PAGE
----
Bush's New Federal Math Leaves Kids Far Behind

A Texas Hoax May Be the President's Waterloo

Somewhere in my youth, for reasons unremembered, an old-timer regaled me a tale of a snake-oil barker hawking athletic socks from a fold-up stand. "Socks, socks, a nickel a pair," he brayed, "a twentieth part of a dollar. The longer you wear 'em, the stronger they get. Ya put 'em in water, they never get wet. Socks, socks . . . "

George W. Bush is a little feistier than most carnival barkers ("Dead or alive," "Bring 'em on," etc.), but his promises are not much different—just catchy bait for the pigeons in the front rows.

Mostly, we've been watching the president's rhetoric spring leaks in Iraq and Afghanistan. So perhaps we haven't paid enough attention to how many holes have popped open in his domestic socks. Joblessness that was supposed to be stanched by the Bush tax cuts. Urban food kitchens overwhelmed by the demand from people who are working but underemployed and end up out of money three weeks into the month. A domestic Peace Corps program (AmeriCorps) that is praised publicly by the president as admirable volunteerism but is being starved of money by the White House and congressional Republicans.

illustration: Ryan Sanchez

But, still, you wouldn't think he would stiff children and their schooling. That's maybe the most disappointing thing this president has done here at home.

War has a way of taking the air out of national discussion, but we should try to remember that the president's catchiest slogan both during his campaign and since is "No Child Left Behind." It's a terrific sentiment—a noble end that has now been turned into a banality. He said it was his brightest accomplishment as governor of Texas. He said the Houston schools were the model. We wanted to believe him. We all know education is crucial to a healthy community and we all say we really care about it. So we were the pigeons in the front rows.

Over the past year or so, getting headlines in Texas but only modest coverage elsewhere, the "Texas Miracle" has been disrobed. It was a scam, a hoax. The governor had put the fear of Bush into the school bureaucracy. You will perform, the principals and superintendents were told. You will dramatically bring down the dropout rate and dramatically raise the reading and math scores. Bonuses were promised to those who succeeded, demotions and pay-docking to those who didn't.

Suddenly, as if in the Land of Oz, kids in low-income districts who had been dropping out of high school at rates of 30 and 40 percent and higher were apparently born again, burying their faces in their books into the wee hours. And then the truth came out. They were still dropping out at the same old percentages; they just weren't being counted as dropouts. They weren't even being listed as "whereabouts unknown"—as if they might have moved to another district and forgotten to leave a forwarding address. They had simply disappeared. They were los desaparecidos. Maybe General Pinochet had them kidnapped for interrogation and torture.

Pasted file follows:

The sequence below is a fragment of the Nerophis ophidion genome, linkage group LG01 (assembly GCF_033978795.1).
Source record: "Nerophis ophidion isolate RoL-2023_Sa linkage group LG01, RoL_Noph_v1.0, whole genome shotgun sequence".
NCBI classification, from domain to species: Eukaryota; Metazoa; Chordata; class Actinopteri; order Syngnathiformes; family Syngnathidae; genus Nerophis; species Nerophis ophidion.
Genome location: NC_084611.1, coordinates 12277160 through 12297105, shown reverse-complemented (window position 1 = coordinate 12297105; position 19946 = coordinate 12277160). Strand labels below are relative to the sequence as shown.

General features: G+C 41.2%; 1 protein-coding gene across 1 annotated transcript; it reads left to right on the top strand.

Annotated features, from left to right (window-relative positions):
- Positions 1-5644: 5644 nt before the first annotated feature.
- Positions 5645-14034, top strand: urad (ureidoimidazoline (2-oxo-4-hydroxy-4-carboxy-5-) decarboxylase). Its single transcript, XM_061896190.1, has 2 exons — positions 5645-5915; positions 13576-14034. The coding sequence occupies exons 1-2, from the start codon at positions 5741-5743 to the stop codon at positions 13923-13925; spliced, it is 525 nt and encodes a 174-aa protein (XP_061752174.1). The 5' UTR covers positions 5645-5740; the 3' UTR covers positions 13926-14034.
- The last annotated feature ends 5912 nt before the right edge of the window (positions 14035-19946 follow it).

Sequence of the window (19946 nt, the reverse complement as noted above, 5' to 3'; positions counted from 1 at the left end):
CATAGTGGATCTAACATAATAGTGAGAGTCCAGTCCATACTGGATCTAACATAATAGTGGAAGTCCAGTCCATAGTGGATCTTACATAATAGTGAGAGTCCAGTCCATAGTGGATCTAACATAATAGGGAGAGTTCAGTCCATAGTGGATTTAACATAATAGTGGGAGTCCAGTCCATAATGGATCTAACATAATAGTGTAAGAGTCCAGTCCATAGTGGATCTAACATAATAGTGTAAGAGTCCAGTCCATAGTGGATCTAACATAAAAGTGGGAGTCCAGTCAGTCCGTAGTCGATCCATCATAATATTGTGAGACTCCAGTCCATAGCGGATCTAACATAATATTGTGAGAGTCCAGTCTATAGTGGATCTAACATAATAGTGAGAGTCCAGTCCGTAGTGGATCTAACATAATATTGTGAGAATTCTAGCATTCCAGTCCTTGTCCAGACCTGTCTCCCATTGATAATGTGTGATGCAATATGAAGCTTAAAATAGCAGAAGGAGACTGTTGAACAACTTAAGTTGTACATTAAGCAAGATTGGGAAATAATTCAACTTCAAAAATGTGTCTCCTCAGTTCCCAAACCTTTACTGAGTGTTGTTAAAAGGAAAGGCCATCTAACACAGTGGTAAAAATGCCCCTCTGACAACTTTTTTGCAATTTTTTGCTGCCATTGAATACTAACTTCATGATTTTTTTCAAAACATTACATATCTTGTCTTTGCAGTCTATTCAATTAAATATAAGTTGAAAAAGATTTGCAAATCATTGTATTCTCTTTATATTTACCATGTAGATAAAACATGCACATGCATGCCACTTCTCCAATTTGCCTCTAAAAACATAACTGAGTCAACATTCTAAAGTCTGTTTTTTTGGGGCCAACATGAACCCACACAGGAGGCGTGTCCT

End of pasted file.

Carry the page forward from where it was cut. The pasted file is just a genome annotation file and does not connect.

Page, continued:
Anyway, if you want to read more about the "Texas Scandal," I recommend you get on the Web and look up a series of marvelous pieces that a fine reporter, Michael Winerip, has been doing in The New York Times. (My only quibble is that all the articles have been half buried on the education page at the back of the Metro Section, instead of starting on page one. After all, we do say we really care about kids and education.)

As a sample, here is some of what Winerip found on the scene in Houston, where he described Sharpstown High School: "[This] poor, mostly minority high school of 1,650 students had a freshman class of 1,000 that dwindled to fewer than 300 students by senior year. And yet—and this is the miracle—not one dropout to report. Nor was zero an unusual dropout rate in this school district that both President Bush and Secretary of Education Rod Paige have held up as the national showcase for accountability. . . . Westside High here had 2,308 students and no reported dropouts; Wheatley High 731 students, no dropouts. A dozen of the city's poorest schools reported dropout rates under 1 percent."

This was the district cited as the model for Bush's No Child Left Behind law enacted by Congress in the first months after his inauguration. Congress authorized $18 billion to launch the program nationwide. Oddly, the president has budgeted only $12 billion, lopping off one-third of the money. This is the disconnect that runs through nearly all of the president's cornerstone policies. He utters grand slogans and then slips behind his Wizard of Oz curtain and pretends that's all he has to do. Just wear a sincere tie or some military-style clothing and speak the appropriate stately catchwords while standing in front of a giant flag, and then say "God Bless America" at the close, and people will give him the second term his father was unable to achieve. "I did it for the family honor, Dad," is how this movie is scripted to end.

But in the real Wizard of Oz movie, with Judy Garland, the curtain is pulled back and there stands no wizard, just plain old Frank Morgan. Unlike Bush, Morgan is embarrassed.

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